God was working on George Mensik. One day early in the year of 1937 he told his wife and little girl that he would go to church with them. They had not attended church since they became Christians and did not know just where to go. The radio provided their “church.” So a letter was written to the office of the Christian Business Men’s Committee asking for a suggestion as to what church they might attend. Instead of a letter, the Mensik’s received a visit from E.G. Zorn, at that time executive secretary of the committee. Then he learned the story. He then recommended the Marquette Manor Baptist Church, not only because it was close by, but because it also stood for genuine Christianity.
That is why on the morning of February 28, 1937, Mr. and Mrs. George Mensik and the daughter walked in the church. Rev. M.A. McCone was preaching during special services. Back home at the dinner table, George looked at his wife. “Did you ever tell that preacher anything about me?” he asked. She never had seen or known the evangelist before. Her husband was curious. The preacher seemed to talk about him all during the sermon. George decided he would go back that afternoon to check up. Again the message seemed for him alone. Mensik left the services deeply stirred.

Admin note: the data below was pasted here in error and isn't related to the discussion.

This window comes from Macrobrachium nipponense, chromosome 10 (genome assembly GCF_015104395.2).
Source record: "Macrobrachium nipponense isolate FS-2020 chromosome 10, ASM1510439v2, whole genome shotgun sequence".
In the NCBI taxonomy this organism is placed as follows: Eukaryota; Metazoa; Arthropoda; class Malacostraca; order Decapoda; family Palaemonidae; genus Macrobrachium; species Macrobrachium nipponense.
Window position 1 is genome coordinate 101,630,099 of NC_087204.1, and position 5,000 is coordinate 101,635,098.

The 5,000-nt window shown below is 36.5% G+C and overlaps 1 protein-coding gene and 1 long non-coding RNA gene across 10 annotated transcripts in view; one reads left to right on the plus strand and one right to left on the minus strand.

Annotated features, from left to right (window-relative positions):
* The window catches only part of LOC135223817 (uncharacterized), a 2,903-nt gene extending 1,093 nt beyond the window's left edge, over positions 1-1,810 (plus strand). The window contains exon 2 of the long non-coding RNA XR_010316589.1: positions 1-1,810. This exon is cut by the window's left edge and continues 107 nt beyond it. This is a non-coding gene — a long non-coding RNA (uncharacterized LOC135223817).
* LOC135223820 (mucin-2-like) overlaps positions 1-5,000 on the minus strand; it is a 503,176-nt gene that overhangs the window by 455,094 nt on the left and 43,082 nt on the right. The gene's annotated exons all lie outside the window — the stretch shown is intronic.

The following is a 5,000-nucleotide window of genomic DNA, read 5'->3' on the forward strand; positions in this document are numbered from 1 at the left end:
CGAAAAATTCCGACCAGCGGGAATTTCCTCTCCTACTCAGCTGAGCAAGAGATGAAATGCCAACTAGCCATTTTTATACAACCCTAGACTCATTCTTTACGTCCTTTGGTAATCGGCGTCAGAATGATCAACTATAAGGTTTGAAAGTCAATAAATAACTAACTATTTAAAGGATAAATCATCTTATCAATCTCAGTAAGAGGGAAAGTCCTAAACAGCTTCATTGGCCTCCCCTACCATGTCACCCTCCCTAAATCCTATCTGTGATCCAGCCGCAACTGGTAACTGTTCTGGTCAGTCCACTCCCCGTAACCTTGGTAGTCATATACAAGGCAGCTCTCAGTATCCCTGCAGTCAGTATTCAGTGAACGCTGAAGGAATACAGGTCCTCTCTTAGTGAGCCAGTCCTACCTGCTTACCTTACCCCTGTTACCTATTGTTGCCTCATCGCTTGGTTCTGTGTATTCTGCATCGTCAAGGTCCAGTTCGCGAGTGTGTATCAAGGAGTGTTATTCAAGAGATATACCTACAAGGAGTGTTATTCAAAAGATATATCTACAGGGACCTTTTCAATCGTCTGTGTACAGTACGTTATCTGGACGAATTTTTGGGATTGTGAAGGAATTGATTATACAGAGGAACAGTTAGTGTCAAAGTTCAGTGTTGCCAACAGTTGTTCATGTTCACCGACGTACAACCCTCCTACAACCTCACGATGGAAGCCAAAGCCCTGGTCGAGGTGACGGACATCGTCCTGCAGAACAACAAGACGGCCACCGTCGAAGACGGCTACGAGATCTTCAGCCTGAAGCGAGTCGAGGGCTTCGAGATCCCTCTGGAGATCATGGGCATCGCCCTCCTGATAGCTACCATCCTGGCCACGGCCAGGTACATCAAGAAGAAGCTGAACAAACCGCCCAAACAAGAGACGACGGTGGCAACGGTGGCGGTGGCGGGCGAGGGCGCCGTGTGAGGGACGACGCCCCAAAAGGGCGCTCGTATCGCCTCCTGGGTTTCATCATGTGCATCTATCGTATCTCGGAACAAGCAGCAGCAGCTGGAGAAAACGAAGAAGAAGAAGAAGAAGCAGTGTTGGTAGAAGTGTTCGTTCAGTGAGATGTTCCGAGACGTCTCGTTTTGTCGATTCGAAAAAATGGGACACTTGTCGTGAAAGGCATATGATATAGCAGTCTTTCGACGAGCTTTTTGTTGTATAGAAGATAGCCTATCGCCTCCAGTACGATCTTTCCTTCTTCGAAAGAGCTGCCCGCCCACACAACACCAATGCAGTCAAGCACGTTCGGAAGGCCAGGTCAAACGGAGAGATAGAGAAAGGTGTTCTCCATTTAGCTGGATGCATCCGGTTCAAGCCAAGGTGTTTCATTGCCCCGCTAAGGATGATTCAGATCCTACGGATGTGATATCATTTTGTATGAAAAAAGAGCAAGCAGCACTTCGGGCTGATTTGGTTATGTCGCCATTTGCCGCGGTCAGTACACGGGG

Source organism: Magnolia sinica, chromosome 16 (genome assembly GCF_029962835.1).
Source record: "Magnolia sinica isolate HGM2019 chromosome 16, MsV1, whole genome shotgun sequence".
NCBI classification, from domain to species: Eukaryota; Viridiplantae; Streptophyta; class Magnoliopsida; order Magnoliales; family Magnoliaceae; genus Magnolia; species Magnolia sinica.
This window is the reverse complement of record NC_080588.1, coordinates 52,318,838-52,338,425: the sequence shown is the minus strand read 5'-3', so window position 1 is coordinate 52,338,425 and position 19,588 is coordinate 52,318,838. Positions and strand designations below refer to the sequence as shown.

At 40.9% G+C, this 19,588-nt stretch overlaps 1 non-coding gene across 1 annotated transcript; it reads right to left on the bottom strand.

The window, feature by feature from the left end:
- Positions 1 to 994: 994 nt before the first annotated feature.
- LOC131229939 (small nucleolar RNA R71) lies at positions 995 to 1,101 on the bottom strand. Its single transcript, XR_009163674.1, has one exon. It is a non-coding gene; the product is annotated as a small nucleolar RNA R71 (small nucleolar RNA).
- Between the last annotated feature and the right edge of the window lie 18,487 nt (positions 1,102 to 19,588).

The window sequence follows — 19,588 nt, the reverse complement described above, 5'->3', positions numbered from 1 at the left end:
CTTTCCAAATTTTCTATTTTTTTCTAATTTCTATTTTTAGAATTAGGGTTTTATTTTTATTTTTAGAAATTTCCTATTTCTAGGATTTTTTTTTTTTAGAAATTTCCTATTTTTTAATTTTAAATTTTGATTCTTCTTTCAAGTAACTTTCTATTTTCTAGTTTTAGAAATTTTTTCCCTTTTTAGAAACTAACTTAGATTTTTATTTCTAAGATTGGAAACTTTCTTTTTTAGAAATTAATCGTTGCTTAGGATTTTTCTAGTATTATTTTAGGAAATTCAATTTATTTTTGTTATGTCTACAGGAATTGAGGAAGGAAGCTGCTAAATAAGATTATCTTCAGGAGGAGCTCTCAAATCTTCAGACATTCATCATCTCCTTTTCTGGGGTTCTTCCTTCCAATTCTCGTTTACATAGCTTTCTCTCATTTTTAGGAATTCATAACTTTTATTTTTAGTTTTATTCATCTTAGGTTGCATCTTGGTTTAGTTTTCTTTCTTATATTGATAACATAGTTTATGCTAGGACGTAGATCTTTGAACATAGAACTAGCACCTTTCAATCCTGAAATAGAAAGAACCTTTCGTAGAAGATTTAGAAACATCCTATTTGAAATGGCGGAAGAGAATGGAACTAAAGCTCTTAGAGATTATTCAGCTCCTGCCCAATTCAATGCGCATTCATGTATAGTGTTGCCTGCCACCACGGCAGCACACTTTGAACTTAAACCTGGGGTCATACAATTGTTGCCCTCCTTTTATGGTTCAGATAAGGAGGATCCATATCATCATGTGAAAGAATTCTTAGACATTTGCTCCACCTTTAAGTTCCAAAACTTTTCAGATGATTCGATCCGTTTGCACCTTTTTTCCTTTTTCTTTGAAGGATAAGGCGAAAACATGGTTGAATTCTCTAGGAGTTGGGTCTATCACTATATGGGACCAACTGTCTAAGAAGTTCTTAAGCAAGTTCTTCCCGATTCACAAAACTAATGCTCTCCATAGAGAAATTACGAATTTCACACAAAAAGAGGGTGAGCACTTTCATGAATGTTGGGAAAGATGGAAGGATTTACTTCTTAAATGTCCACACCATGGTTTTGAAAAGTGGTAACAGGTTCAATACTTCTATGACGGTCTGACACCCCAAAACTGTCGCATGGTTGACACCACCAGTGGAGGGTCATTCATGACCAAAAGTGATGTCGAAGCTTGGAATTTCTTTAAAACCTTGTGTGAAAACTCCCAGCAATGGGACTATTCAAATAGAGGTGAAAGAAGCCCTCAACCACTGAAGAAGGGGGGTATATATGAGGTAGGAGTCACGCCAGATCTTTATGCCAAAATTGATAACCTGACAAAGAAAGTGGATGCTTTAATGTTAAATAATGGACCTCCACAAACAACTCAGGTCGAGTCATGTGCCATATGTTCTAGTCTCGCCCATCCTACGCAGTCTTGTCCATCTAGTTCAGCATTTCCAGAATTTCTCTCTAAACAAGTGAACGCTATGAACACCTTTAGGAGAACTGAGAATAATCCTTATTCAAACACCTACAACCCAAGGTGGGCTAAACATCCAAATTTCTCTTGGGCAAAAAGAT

Marquette Manor Baptist
6001 S. California, Chicago, Illinois
At the door Pastor E.O. Odegard grasped his hand very warmly. He asked Mensik if he were a Christian. George assured him that his wife and daughter were Christians. Mr. Odegard saw at once that he had a real opportunity to present Christ and pressed his advantage. He then invited Mensik downstairs to a quiet room where they might talk man to man. Before they left the room another sinner had turned to the Savior.